Puppets in Film
Jubilee Exhibition Celebrating the 50. Anniversary of the Founding of the DEFA Studio for Animation Film Dresden
In Nukuteater (Puppet Theatre) Lai 1, Tallinn
26 November 2006 - 7 January 2007
Opening 26th November, 4 pm
On 1 April 1955 when the DEFA Studio for Animation Film was founded on the western heights of Dresden city, barely a handful of the employees came from a film background. Graphic artists, stage designers, puppeteers and cross-over artists coming from other artistic professions took their first enthusiastic steps and gained initial experience in the field of animated film. They built up a film production company from which 1,500 animated films for the cinema and television followed until the state-owned film studio was closed down in 1992. Not only were these animated films from Dresden popular with audience in communist East Germany, they were also exported to more than one hundred countries and regularly screened at national and international festivals where some of them went on to achieve great success.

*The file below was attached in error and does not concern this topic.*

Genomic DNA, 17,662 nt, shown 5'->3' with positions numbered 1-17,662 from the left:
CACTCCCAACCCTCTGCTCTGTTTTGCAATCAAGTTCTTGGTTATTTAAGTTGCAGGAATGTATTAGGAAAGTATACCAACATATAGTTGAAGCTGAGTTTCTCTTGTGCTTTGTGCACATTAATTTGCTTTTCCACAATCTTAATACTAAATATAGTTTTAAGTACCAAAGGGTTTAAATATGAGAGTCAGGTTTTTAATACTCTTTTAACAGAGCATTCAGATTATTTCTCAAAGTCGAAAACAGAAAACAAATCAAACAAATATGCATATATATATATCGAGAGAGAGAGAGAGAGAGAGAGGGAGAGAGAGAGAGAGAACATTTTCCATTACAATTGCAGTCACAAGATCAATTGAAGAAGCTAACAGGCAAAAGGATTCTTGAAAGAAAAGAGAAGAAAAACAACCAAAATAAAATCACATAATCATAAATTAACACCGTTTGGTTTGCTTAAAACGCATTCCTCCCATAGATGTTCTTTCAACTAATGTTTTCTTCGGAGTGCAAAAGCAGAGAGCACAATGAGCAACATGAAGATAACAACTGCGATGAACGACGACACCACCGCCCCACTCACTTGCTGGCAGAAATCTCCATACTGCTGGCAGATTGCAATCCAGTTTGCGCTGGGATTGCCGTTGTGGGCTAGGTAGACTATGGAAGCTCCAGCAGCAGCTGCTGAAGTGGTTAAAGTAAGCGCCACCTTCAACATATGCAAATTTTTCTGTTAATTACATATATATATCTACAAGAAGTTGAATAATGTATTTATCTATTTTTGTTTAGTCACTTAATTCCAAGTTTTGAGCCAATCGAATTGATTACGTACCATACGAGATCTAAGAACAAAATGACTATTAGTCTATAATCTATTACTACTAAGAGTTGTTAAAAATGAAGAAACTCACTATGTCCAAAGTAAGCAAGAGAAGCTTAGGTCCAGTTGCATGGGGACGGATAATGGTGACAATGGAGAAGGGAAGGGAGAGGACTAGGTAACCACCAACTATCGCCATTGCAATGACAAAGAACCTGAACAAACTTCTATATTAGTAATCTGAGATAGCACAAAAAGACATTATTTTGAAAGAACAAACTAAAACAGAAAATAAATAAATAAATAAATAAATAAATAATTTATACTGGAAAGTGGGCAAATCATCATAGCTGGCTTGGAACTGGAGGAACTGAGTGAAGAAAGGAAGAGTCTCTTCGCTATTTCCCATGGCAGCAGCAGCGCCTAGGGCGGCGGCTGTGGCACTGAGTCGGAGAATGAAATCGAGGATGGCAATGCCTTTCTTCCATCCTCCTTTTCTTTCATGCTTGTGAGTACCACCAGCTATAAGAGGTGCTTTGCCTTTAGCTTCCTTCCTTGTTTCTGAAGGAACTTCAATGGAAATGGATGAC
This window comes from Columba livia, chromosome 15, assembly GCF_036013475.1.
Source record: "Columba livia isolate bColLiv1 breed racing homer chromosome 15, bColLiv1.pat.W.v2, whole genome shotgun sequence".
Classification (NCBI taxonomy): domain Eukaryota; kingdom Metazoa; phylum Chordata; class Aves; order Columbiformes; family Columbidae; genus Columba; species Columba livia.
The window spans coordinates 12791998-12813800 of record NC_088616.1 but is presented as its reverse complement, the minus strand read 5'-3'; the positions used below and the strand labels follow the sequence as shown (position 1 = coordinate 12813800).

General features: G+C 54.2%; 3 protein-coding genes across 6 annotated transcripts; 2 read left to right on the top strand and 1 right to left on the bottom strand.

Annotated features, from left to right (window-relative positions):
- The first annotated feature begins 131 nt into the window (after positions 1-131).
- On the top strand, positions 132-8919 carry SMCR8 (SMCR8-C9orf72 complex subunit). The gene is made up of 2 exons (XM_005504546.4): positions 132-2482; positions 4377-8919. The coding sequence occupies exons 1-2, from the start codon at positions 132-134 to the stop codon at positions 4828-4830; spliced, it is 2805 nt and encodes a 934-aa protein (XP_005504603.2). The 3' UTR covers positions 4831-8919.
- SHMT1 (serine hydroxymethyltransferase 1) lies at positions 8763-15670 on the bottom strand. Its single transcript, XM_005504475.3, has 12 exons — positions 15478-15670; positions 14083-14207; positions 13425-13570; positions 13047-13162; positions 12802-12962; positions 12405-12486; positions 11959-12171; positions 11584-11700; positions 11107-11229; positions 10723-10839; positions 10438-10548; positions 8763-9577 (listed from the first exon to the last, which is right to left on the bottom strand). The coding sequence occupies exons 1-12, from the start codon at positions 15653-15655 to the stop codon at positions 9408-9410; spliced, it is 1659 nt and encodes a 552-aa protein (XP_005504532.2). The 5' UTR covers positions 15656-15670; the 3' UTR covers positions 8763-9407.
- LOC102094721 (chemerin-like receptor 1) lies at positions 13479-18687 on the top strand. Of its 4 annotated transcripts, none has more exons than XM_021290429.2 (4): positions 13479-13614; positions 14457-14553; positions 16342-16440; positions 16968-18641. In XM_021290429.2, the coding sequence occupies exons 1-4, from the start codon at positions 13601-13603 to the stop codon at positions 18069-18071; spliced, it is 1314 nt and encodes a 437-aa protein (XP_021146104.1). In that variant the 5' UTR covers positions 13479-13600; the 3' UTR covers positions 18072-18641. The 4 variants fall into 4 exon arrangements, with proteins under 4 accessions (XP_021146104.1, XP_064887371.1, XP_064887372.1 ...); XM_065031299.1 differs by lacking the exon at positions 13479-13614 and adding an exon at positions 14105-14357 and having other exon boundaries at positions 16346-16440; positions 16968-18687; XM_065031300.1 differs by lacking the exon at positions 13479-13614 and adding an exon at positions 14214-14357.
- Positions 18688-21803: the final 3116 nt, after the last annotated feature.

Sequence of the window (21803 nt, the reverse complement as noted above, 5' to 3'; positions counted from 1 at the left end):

The studio worked with all classic animation techniques. In addition to cartoons, silhouette and puppet animations, these included glove puppet films, clay animations as well as films employing a mixture of techniques. From the very beginning this state-owned film studio gave priority to children’s films which accounted for ca. 70% of the annual productions. These were joined by an ever-growing number of films for adult audiences. Such films were primarily screened in the cinemas as pre-films to features films.
The Puppets in Film exhibition has taken a selection of the most beautiful puppets from the history of DEFA in order to document the diversity of these artistic imprints and designing skills. Marked by the Era of Romance, the characters in "Novella" made from fine Dresden porcelain, the exotic and courageous puppets in "The Shadow Falling", the crudely funny "Clever Farmer’s Daughter" as well as the witty puppets in "Heinrich the Foiled One" can be viewed together as a kind of tryst. In this manner the exhibition is providing an insight into a chapter of German history and into the genre of puppet animation film with its rich tradition, one which is still greeted with boundless enthusiasm by young and old alike today.
Organized by German Institute for Animation Film (DIAF),
supported by Cultural Endowment of the Federal State of Saxony, DEFA Foundation and Goethe-Institute Tallinn